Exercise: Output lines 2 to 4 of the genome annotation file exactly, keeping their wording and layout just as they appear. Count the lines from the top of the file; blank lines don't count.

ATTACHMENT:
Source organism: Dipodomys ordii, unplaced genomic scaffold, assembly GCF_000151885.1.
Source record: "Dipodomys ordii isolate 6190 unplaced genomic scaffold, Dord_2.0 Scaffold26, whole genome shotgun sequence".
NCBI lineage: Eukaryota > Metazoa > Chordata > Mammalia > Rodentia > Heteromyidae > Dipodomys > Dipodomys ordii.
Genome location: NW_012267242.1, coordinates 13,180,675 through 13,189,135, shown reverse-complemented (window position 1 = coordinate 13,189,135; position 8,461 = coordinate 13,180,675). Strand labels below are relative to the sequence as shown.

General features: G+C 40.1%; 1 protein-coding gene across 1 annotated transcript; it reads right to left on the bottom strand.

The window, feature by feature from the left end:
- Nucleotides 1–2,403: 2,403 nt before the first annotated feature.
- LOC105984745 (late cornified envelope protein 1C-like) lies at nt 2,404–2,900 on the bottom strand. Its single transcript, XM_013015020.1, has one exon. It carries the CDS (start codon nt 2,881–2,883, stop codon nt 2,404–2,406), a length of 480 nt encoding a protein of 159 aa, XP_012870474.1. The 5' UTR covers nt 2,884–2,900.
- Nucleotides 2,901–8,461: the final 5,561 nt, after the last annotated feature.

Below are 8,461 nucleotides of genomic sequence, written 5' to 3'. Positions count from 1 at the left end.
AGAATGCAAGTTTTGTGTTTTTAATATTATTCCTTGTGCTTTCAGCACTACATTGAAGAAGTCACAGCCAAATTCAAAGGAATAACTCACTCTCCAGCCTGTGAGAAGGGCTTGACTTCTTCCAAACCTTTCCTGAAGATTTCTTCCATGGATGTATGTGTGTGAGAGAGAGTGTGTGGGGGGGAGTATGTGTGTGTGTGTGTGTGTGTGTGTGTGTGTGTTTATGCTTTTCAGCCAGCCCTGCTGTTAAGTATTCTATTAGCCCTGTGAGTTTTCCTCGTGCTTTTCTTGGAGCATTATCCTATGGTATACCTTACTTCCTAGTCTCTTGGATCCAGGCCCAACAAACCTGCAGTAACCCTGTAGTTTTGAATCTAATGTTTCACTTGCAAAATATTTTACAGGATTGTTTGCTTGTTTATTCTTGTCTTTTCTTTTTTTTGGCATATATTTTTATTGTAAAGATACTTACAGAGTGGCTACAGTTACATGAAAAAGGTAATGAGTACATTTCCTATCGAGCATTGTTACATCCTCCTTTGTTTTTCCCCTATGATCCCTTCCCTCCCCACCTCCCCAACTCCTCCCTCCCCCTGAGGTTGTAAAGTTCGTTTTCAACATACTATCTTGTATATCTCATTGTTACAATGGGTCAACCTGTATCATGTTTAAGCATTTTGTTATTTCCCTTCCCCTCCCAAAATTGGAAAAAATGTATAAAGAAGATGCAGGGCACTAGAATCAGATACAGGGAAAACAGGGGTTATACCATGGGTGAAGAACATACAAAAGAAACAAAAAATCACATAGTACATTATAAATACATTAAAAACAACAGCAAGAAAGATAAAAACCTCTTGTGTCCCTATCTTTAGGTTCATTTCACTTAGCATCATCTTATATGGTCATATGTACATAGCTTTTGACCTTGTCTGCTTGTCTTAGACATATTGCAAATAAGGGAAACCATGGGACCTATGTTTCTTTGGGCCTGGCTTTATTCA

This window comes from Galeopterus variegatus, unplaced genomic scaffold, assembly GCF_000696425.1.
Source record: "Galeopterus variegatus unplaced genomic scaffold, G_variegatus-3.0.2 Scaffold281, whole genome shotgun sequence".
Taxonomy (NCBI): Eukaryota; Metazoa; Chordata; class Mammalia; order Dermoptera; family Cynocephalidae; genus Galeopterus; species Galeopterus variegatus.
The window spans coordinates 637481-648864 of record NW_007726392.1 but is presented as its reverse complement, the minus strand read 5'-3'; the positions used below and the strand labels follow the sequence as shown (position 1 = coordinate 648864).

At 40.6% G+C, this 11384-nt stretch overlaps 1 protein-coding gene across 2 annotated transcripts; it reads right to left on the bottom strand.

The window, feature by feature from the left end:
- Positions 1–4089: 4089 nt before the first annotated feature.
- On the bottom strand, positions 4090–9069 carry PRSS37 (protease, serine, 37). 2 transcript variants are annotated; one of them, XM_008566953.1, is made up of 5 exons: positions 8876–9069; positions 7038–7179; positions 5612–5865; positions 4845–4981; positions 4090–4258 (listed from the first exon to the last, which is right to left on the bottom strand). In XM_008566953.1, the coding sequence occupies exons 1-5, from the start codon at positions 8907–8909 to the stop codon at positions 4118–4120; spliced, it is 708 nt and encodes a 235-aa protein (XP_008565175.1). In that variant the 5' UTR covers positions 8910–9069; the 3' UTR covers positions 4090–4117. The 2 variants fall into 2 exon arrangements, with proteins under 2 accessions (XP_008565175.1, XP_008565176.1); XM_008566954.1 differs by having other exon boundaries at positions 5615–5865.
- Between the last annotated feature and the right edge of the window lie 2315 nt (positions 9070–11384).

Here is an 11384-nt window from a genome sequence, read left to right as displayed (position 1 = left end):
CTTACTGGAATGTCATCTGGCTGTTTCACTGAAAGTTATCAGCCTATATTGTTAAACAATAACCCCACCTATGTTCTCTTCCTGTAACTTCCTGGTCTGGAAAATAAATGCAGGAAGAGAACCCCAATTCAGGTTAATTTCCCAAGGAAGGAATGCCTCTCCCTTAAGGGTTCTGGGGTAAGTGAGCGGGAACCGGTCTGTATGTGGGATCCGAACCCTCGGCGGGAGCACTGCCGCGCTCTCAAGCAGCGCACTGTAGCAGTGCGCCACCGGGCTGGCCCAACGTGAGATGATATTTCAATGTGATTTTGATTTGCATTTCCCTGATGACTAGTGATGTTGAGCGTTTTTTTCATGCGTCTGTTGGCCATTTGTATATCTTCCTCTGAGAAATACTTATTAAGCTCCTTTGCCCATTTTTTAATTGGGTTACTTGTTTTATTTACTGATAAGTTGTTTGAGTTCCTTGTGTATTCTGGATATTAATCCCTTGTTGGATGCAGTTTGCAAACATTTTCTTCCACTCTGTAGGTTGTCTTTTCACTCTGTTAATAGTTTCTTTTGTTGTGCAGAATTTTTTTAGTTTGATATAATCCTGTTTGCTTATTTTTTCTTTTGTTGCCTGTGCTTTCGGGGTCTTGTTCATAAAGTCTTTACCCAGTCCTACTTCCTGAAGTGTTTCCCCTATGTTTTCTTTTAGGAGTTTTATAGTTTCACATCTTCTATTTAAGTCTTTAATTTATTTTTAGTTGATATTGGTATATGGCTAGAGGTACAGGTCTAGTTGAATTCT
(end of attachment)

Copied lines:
Source record: "Dipodomys ordii isolate 6190 unplaced genomic scaffold, Dord_2.0 Scaffold26, whole genome shotgun sequence".
NCBI lineage: Eukaryota > Metazoa > Chordata > Mammalia > Rodentia > Heteromyidae > Dipodomys > Dipodomys ordii.
Genome location: NW_012267242.1, coordinates 13,180,675 through 13,189,135, shown reverse-complemented (window position 1 = coordinate 13,189,135; position 8,461 = coordinate 13,180,675). Strand labels below are relative to the sequence as shown.